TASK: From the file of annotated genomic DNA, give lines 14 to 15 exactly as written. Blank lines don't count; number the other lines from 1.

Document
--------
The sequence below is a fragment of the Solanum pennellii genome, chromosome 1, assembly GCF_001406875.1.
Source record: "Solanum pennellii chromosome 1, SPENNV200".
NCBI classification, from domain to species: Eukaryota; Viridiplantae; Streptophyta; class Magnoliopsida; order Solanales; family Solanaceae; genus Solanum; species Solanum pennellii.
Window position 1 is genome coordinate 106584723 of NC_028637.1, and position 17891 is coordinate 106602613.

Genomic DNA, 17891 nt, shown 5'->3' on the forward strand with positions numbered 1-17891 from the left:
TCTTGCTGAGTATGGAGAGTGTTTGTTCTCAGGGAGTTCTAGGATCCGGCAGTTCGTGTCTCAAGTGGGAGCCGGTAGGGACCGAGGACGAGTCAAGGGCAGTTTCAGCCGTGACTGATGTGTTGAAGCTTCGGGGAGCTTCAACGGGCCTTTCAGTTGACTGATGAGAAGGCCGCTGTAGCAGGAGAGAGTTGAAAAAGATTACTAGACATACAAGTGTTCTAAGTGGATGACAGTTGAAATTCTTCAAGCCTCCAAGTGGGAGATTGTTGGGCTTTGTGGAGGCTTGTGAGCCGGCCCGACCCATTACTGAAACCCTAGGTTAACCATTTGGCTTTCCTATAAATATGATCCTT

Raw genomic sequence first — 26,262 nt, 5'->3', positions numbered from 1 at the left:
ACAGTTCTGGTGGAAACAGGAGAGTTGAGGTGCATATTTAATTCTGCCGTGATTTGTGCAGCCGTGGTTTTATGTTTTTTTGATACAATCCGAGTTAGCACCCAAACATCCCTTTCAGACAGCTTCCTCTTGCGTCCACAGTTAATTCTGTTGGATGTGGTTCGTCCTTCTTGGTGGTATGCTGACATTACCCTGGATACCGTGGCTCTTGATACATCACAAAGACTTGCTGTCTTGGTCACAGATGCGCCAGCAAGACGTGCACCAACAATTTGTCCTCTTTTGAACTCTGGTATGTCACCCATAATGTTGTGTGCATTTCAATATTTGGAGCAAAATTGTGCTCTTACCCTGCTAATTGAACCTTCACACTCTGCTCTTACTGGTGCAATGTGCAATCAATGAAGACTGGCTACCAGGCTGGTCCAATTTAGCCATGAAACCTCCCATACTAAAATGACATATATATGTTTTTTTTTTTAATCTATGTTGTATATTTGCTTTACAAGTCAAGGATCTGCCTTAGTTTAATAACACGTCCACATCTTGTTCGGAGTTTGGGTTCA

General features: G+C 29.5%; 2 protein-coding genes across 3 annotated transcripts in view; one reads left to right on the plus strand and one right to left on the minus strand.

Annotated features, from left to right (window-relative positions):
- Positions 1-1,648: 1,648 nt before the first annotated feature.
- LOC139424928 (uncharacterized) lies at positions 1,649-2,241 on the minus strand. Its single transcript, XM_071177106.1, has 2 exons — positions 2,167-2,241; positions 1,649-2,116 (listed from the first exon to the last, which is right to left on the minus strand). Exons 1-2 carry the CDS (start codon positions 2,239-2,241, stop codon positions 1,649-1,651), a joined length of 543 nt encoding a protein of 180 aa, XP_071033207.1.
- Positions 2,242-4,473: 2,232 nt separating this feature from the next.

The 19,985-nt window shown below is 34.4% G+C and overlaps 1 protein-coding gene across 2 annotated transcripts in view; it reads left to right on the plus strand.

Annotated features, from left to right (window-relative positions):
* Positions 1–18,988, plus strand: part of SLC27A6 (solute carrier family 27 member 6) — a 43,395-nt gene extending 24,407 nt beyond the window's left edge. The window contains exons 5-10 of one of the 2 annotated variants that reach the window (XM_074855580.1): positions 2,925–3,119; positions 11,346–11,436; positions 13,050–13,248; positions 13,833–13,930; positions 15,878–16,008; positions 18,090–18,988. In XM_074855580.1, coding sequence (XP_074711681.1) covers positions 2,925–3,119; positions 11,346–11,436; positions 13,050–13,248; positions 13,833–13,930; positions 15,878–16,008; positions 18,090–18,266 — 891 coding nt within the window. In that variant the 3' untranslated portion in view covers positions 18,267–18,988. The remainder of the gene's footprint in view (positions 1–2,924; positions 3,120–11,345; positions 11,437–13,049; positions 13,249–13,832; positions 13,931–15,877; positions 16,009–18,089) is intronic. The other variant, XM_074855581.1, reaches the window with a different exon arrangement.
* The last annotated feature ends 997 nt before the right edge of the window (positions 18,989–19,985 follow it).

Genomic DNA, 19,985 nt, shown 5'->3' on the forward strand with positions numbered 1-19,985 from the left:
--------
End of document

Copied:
The 19,985-nt window shown below is 34.4% G+C and overlaps 1 protein-coding gene across 2 annotated transcripts in view; it reads left to right on the plus strand.

Annotated features, from left to right (window-relative positions):